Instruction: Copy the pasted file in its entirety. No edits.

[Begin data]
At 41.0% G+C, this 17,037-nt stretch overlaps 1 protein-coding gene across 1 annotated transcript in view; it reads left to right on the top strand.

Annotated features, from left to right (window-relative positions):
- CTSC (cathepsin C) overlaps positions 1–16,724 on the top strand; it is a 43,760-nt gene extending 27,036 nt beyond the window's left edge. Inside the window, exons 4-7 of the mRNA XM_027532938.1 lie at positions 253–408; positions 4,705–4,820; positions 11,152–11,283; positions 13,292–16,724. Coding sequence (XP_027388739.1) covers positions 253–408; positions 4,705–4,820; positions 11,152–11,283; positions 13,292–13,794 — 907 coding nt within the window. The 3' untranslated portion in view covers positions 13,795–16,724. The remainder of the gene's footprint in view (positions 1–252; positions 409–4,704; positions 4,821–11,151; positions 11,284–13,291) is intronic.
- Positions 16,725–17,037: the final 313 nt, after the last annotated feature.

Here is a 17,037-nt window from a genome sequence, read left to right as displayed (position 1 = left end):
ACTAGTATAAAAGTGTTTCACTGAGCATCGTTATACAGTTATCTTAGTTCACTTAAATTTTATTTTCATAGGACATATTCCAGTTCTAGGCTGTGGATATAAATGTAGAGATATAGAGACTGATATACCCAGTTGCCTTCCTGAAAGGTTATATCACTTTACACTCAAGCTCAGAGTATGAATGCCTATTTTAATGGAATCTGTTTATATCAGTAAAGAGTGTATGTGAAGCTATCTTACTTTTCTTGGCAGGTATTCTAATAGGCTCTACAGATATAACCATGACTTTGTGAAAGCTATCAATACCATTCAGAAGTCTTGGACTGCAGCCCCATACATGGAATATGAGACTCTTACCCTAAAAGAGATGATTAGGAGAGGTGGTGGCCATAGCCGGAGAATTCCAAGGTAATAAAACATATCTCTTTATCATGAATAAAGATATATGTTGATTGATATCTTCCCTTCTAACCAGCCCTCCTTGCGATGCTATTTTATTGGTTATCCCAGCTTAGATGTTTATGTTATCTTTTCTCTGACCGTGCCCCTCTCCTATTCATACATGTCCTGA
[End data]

At 41.0% G+C, this 17,037-nt stretch overlaps 1 protein-coding gene across 1 annotated transcript in view; it reads left to right on the top strand.

Annotated features, from left to right (window-relative positions):
- CTSC (cathepsin C) overlaps positions 1–16,724 on the top strand; it is a 43,760-nt gene extending 27,036 nt beyond the window's left edge. Inside the window, exons 4-7 of the mRNA XM_027532938.1 lie at positions 253–408; positions 4,705–4,820; positions 11,152–11,283; positions 13,292–16,724. Coding sequence (XP_027388739.1) covers positions 253–408; positions 4,705–4,820; positions 11,152–11,283; positions 13,292–13,794 — 907 coding nt within the window. The 3' untranslated portion in view covers positions 13,795–16,724. The remainder of the gene's footprint in view (positions 1–252; positions 409–4,704; positions 4,821–11,151; positions 11,284–13,291) is intronic.
- Positions 16,725–17,037: the final 313 nt, after the last annotated feature.

Here is a 17,037-nt window from a genome sequence, read left to right as displayed (position 1 = left end):
ACTAGTATAAAAGTGTTTCACTGAGCATCGTTATACAGTTATCTTAGTTCACTTAAATTTTATTTTCATAGGACATATTCCAGTTCTAGGCTGTGGATATAAATGTAGAGATATAGAGACTGATATACCCAGTTGCCTTCCTGAAAGGTTATATCACTTTACACTCAAGCTCAGAGTATGAATGCCTATTTTAATGGAATCTGTTTATATCAGTAAAGAGTGTATGTGAAGCTATCTTACTTTTCTTGGCAGGTATTCTAATAGGCTCTACAGATATAACCATGACTTTGTGAAAGCTATCAATACCATTCAGAAGTCTTGGACTGCAGCCCCATACATGGAATATGAGACTCTTACCCTAAAAGAGATGATTAGGAGAGGTGGTGGCCATAGCCGGAGAATTCCAAGGTAATAAAACATATCTCTTTATCATGAATAAAGATATATGTTGATTGATATCTTCCCTTCTAACCAGCCCTCCTTGCGATGCTATTTTATTGGTTATCCCAGCTTAGATGTTTATGTTATCTTTTCTCTGACCGTGCCCCTCTCCTATTCATACATGTCCTGA